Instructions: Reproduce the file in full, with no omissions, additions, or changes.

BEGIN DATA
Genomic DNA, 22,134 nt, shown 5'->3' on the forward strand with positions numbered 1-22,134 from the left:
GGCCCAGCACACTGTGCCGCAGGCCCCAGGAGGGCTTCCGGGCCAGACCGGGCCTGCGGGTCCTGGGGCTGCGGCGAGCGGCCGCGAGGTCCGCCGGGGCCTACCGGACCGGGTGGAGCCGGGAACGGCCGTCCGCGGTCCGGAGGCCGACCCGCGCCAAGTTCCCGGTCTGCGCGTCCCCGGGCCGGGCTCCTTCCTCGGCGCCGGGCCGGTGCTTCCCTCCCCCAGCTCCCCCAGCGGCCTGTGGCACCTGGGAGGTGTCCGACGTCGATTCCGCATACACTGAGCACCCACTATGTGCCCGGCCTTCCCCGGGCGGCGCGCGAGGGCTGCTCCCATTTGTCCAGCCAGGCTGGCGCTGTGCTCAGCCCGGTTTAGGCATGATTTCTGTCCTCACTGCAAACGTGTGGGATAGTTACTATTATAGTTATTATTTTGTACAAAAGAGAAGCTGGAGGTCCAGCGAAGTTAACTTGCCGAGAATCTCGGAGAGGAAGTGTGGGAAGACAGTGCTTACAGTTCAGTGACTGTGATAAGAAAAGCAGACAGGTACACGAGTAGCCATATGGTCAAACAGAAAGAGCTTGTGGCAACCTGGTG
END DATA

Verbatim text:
Genomic DNA, 22,134 nt, shown 5'->3' on the forward strand with positions numbered 1-22,134 from the left:
GGCCCAGCACACTGTGCCGCAGGCCCCAGGAGGGCTTCCGGGCCAGACCGGGCCTGCGGGTCCTGGGGCTGCGGCGAGCGGCCGCGAGGTCCGCCGGGGCCTACCGGACCGGGTGGAGCCGGGAACGGCCGTCCGCGGTCCGGAGGCCGACCCGCGCCAAGTTCCCGGTCTGCGCGTCCCCGGGCCGGGCTCCTTCCTCGGCGCCGGGCCGGTGCTTCCCTCCCCCAGCTCCCCCAGCGGCCTGTGGCACCTGGGAGGTGTCCGACGTCGATTCCGCATACACTGAGCACCCACTATGTGCCCGGCCTTCCCCGGGCGGCGCGCGAGGGCTGCTCCCATTTGTCCAGCCAGGCTGGCGCTGTGCTCAGCCCGGTTTAGGCATGATTTCTGTCCTCACTGCAAACGTGTGGGATAGTTACTATTATAGTTATTATTTTGTACAAAAGAGAAGCTGGAGGTCCAGCGAAGTTAACTTGCCGAGAATCTCGGAGAGGAAGTGTGGGAAGACAGTGCTTACAGTTCAGTGACTGTGATAAGAAAAGCAGACAGGTACACGAGTAGCCATATGGTCAAACAGAAAGAGCTTGTGGCAACCTGGTG